Old School (2003)

There’’s something to be said for stupid comedies. Not necessarily the ones that are centered on large men getting hit in the head or crotch. Or films that climax with pie fights. Or any film where a wild animal plays some kind of pro sport. Or any film where Rob Schneider transforms into something and learns that life is indeed tough from a different perspective. As you can see, the stupid comedy has a very dubious history but when it succeeds at creating those hearty belly laughs, the kind where your face is sore afterwards from laughing so hard, few movies are as entertaining. Billy Madison is every bit as perfect in its humor as the more critically lauded comedies Rushmore and Raising Arizona. So then, is the crass college comedy Old School funny, stupid or both? It’’s safe to say its makers did their homework and admirable achieve an unrepentant uproarious stupid comedy.

Mitch (Luke Wilson) is a real estate numbers cruncher who catches an early flight home from a business retreat only to discover his girlfriend (Juliet Lewis) blindfolded and ready to engage in an orgy. Mitch moves into a house on a local campus with the help of his two friends, smooth talker Beanie (Vince Vaughn) and man-child Frank (Will Ferrell). The trio of thirty somethings comes up with the idea to start their own fraternity and relive their youth. Their rebellion from adulthood leads to wild parties, underage girls, KY Jelly wrestling, drunken streaking, birthday party tranquilizers, eulogies featuring White Snake songs and, of course, taking it to the man that just won’t let these kids have their fun.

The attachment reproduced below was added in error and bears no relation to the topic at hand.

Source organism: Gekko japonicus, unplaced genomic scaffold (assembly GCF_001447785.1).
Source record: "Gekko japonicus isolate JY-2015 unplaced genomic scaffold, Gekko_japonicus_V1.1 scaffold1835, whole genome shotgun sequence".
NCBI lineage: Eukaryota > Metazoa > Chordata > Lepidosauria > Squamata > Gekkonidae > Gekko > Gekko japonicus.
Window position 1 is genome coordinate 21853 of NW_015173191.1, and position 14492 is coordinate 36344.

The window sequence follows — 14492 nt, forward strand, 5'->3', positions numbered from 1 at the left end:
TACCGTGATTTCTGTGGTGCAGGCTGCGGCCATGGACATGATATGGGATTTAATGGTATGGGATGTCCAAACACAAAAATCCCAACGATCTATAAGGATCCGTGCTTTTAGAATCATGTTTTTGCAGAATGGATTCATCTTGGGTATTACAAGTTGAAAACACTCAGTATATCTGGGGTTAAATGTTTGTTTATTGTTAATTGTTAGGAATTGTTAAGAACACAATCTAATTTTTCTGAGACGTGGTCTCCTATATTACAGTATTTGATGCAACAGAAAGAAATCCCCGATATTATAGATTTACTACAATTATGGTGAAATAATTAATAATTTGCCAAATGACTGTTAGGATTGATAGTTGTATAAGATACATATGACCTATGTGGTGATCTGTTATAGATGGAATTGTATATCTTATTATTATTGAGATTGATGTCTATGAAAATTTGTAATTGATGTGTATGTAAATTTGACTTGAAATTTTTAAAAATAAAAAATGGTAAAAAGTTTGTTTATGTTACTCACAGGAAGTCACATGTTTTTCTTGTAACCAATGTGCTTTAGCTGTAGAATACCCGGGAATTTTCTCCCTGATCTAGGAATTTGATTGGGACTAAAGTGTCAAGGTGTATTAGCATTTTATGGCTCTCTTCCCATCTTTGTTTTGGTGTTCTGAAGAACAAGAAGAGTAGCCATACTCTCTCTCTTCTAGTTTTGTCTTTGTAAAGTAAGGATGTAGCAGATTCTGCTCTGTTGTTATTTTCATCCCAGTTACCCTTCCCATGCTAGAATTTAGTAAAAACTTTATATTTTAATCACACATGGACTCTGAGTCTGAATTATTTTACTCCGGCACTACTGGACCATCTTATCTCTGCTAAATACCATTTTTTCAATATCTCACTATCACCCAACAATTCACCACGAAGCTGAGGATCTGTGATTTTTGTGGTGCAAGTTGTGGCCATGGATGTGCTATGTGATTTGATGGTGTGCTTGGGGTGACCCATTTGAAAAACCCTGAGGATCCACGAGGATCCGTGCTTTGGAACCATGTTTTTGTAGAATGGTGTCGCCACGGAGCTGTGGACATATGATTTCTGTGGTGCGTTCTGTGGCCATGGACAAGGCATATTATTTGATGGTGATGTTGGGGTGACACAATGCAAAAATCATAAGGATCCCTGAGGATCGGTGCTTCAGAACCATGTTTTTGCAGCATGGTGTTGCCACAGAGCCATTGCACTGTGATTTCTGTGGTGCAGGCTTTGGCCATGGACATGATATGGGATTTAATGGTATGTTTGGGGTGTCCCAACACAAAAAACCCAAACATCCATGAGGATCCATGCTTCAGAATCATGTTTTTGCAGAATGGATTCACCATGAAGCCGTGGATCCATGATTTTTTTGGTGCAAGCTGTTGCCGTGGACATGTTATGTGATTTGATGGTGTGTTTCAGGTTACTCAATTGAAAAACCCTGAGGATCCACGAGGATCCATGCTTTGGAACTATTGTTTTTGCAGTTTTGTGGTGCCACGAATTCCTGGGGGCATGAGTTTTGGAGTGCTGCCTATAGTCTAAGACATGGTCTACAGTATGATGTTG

Wilson is relegated to the role of the straight man, which means he pretty much gets to make faces at the antics of Ferrell and Vaughn. Wilson is the “nice guy” of the film, which in comedy terms means he’s the individual tortured by others. And in other terms, means he’s normally quite bland. Consider both checked with Wilson in Old School. Wilson is a very capable actor but he’’s more or less backdrop.

Ferrell is like instant comedy, just add water and he can make anything funnier. Much has been made of Kathy Bates strutting around in her 54-year-old birthday suit (which may have led to a Best Unsupported Actress nomination) but Ferrell equally jogs around jiggling his goods with glee. Ferrell is hysterical as the film’s biggest party animal. He takes everything to another level of comedy. Stick around during the end credits just to see him kick some woman’’s shopping cart. I’’m telling you this simple action is one of the funniest things in the movie.

Vaughn has made a career of playing fast-talking louts that would normally incite people with his caustic remarks if he weren’’t so damn charming. What happened to ole’ Vince and his oodles of sex appeal? Circa 1998 or so he was going to be Hollywood’s next leading man, especially after massive exposure from Spielberg’’s Lost World. Yes, starring in the very ill conceived remake of Psycho (now with masturbation at no extra charge!) was a bad career move but it shouldn’’t have been a killer. I mean, Anne Heche went on to other films after it and this was before she was communicating with aliens with her made up language. Hell, I’’m just kind of glad to see Vaughn in films again. His running gag with a bread maker is great.